06/03/2021 | Press release | Distributed by Public on 06/03/2021 03:00
This week, more than 30,000 additional seed bags from five continents were deposited for safe storage in the seed vault on Svalbard. It is the largest seed deposit since the pandemic was confirmed.
- 2021 is the UN International Year for Fruit and Vegetables. It is therefore appropriate that thousands of new seed samples of more than 50 vegetable species are sent for safekeeping on Svalbard. Preventing the loss of biological diversity in a food source as important as vegetables is crucial for us to be able to adapt future agriculture to a new climate, says Norwegian Minister of Agriculture and Food Olaug Bollestad.
Despite the ongoing pandemic, seven gene banks from five continents have sent 85 boxes of 30,410 new seed bags to Svalbard this week.
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Tomato seeds and African spinach species from the World Center for Vegetables
One of these gene banks is the International Center for Agricultural Research on Vegetables, The World Vegetable Center, which is headquartered in Taiwan. They regularly send new seeds to Svalbard to ensure a backup of their entire collection of vegetable seeds.
- By 2025, more than 90 percent of our collection of 65,000 seeds, the world's largest collection of vegetable seeds, will be safely stored in Svalbard, says Maarten van Zonneveld, gene bank director at The World Vegetable Center. This time they have sent 11,771 seeds of mainly tomato, but also of chili and various spinach-related species from Africa.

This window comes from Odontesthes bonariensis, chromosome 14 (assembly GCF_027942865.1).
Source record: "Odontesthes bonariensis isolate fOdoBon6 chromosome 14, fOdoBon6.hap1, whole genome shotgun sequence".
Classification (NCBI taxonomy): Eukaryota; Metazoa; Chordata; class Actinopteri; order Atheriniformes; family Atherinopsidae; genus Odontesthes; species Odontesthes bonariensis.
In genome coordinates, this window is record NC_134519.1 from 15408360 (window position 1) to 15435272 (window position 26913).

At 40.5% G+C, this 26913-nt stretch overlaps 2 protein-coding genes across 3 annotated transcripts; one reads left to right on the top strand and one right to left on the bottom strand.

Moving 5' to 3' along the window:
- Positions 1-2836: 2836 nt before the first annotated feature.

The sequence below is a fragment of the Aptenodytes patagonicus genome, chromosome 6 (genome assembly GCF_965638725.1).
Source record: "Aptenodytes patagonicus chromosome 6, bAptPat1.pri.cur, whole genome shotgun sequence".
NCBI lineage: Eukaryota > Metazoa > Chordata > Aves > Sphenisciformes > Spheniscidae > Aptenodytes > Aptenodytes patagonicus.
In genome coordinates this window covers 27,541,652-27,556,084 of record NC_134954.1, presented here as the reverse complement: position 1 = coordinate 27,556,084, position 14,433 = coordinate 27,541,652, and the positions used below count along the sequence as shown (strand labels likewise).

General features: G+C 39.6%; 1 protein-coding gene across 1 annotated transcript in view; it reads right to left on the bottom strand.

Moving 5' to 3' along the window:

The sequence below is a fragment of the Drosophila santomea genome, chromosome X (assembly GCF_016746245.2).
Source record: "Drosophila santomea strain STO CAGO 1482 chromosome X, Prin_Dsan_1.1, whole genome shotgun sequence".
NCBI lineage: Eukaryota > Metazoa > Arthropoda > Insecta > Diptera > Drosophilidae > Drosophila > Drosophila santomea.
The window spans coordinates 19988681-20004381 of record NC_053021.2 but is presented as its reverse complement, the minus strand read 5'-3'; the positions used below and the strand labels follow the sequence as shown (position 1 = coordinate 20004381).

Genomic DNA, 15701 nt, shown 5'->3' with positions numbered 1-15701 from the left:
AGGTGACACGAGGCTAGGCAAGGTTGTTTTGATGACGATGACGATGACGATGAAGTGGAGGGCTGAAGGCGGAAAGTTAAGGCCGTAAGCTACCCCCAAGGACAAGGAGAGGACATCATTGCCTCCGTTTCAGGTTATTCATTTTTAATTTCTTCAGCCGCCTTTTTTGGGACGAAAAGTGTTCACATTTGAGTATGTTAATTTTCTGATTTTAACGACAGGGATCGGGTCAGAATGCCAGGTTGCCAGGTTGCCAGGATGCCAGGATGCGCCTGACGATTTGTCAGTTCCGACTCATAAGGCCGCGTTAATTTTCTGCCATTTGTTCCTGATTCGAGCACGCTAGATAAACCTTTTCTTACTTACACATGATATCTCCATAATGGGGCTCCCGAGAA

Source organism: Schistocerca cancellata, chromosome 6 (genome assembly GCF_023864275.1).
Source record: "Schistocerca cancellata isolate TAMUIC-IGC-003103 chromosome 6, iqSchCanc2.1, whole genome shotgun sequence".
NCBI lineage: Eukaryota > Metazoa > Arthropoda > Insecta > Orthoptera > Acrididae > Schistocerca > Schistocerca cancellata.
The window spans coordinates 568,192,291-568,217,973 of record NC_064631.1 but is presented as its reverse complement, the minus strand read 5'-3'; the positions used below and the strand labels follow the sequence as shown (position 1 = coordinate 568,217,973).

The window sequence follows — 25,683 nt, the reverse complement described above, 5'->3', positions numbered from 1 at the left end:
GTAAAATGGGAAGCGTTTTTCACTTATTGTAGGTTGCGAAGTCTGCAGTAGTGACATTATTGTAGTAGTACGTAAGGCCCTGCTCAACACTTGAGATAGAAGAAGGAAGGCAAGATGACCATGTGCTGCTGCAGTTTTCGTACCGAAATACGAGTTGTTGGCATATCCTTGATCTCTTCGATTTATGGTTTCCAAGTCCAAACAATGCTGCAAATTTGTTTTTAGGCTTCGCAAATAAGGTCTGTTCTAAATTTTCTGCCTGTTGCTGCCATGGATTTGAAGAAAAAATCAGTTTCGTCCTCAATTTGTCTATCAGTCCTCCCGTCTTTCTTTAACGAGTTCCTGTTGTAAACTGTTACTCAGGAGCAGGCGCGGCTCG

Sorghum from Sudan
The Sudan Agricultural Plant Genetic Resources Conservation and Research Center (APGRC) has sent 351 seed bags, mainly with seeds of different sorghum varieties that are locally important food and feed crops. - Sorghum makes up the largest part of our seed collection, and is an important plant for Sudan, says El Tahir Ibrahim Mohamed, director of APGRC.
American cabbage, beans, melons and tomatoes
The American Seed Savers Exchange (SSE), a voluntary organization that preserves and distributes a diversity of culturally important food plants, is also one of the gene banks working to secure its seed collection by shipping backup copies to Svalbard. This time they have sent 130 seed bags, with seeds of varieties of locally adapted cabbage, beans, melons and tomatoes.
Many of the seeds come from local garden owners and farmers, who have cultivated these crops for generations. - The plants are adapted to the local climate and could be important for adjusting crops to climate change, says Philip Kauth, director of seed preservation at SSE.
1,111,436 seeds on Svalbard
With this deposit, the Svalbard Global Seed Vault is safeguarding the world's largest collection of agricultural plant seeds: 1,111,436 seed samples. October 2021 is scheduled as the next date for the seed vault to open its gate for a new seed deposit.
The Seed Vault is owned by the Norwegian state and operated in collaboration between the Ministry of Agriculture and Food, the Global Crop Diversity Trust (Crop Trust) and the Nordic Genetic Resource Center (NordGen).
Institutions that sent seeds for safety storage on Svalbard in June 2021: